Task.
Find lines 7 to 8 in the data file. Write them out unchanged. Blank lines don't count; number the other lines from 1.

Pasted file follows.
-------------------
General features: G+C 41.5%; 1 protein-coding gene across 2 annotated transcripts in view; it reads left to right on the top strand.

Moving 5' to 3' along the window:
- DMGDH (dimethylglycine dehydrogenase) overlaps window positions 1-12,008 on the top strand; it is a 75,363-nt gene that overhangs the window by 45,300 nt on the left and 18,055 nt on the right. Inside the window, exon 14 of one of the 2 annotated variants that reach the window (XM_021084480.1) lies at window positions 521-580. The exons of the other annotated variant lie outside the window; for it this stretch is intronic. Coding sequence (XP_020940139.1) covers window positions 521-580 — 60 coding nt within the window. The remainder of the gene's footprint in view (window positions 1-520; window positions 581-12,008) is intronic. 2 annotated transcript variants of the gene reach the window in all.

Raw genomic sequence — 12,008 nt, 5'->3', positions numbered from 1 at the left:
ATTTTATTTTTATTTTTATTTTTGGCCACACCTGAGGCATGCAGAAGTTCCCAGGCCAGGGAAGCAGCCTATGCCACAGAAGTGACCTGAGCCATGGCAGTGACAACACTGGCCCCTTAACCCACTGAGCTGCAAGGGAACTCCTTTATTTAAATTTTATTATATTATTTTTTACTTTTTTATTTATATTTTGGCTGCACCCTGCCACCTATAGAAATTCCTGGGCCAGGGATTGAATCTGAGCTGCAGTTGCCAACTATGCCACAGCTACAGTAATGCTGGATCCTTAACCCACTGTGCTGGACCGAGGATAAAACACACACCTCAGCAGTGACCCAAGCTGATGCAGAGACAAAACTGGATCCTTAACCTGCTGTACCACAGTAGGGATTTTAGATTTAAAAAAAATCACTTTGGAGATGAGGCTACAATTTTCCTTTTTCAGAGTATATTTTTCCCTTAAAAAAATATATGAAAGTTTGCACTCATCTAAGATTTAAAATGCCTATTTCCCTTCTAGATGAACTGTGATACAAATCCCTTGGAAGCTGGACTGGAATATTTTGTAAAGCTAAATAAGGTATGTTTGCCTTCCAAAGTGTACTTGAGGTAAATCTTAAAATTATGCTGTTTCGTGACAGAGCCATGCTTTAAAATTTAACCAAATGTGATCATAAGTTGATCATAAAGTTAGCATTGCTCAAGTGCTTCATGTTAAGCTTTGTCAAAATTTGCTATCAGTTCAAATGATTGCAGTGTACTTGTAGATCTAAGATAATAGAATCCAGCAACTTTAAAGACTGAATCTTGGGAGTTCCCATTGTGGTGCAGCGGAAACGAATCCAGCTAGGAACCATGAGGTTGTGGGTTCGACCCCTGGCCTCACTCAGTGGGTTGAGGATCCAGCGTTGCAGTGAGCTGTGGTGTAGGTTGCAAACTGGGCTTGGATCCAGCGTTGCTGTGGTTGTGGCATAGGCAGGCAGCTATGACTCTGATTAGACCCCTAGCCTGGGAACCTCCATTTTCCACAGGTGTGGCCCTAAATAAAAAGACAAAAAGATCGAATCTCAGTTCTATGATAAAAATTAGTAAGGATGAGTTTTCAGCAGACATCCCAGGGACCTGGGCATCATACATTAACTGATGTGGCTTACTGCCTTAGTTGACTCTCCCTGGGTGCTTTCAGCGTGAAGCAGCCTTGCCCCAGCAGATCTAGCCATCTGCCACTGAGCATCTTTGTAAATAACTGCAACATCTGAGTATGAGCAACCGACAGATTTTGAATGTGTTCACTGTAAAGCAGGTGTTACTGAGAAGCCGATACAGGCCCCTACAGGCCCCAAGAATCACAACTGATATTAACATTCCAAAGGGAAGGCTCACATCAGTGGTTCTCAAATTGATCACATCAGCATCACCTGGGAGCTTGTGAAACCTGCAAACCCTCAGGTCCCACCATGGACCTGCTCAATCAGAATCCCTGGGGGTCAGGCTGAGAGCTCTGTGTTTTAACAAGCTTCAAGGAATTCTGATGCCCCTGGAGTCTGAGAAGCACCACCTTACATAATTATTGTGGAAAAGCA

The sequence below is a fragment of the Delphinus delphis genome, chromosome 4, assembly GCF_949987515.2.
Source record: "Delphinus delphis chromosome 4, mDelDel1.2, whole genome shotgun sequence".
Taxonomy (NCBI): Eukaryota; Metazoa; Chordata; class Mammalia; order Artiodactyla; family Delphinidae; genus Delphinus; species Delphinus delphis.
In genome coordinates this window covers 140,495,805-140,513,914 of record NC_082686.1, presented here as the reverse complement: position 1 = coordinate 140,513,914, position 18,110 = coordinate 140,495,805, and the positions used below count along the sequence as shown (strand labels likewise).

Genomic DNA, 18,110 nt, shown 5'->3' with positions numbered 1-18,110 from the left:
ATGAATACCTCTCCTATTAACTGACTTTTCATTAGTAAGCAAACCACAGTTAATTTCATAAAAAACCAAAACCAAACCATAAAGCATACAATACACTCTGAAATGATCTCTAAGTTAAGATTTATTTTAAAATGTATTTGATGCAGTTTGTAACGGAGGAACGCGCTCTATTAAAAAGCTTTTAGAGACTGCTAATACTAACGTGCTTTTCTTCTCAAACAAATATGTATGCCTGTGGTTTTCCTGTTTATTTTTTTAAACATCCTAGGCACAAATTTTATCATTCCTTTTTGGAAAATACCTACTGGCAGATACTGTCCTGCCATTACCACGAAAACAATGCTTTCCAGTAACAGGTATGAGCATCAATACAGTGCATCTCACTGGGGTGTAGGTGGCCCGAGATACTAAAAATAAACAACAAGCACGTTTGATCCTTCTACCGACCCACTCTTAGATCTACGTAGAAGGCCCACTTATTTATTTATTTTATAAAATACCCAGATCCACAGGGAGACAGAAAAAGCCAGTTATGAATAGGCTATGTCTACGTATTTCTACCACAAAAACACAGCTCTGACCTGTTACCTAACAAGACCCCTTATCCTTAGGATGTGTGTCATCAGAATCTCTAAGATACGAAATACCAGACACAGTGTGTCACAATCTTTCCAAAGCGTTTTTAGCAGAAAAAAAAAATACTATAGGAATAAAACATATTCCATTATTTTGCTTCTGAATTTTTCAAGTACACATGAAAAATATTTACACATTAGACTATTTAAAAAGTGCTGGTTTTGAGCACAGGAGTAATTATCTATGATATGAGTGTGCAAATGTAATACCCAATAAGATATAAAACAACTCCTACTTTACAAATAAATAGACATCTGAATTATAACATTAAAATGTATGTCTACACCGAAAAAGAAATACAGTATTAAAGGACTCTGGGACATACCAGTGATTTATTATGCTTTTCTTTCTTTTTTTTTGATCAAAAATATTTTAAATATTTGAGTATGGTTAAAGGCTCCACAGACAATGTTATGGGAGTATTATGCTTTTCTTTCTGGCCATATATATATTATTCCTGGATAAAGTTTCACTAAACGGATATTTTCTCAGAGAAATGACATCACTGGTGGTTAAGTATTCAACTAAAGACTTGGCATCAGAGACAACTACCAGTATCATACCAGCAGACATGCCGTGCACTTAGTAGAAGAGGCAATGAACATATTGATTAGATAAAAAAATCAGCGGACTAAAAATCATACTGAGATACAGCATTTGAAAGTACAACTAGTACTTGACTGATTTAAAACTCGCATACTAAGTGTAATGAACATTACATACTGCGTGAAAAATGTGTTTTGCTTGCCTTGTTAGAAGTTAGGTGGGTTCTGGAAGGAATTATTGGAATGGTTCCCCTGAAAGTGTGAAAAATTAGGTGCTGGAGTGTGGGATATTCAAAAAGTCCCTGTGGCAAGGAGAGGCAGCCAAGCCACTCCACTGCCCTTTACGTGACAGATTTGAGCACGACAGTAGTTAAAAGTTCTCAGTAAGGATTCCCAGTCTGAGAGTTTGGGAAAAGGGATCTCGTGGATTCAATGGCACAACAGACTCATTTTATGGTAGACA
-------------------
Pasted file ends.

Source record: "Delphinus delphis chromosome 4, mDelDel1.2, whole genome shotgun sequence".
Taxonomy (NCBI): Eukaryota; Metazoa; Chordata; class Mammalia; order Artiodactyla; family Delphinidae; genus Delphinus; species Delphinus delphis.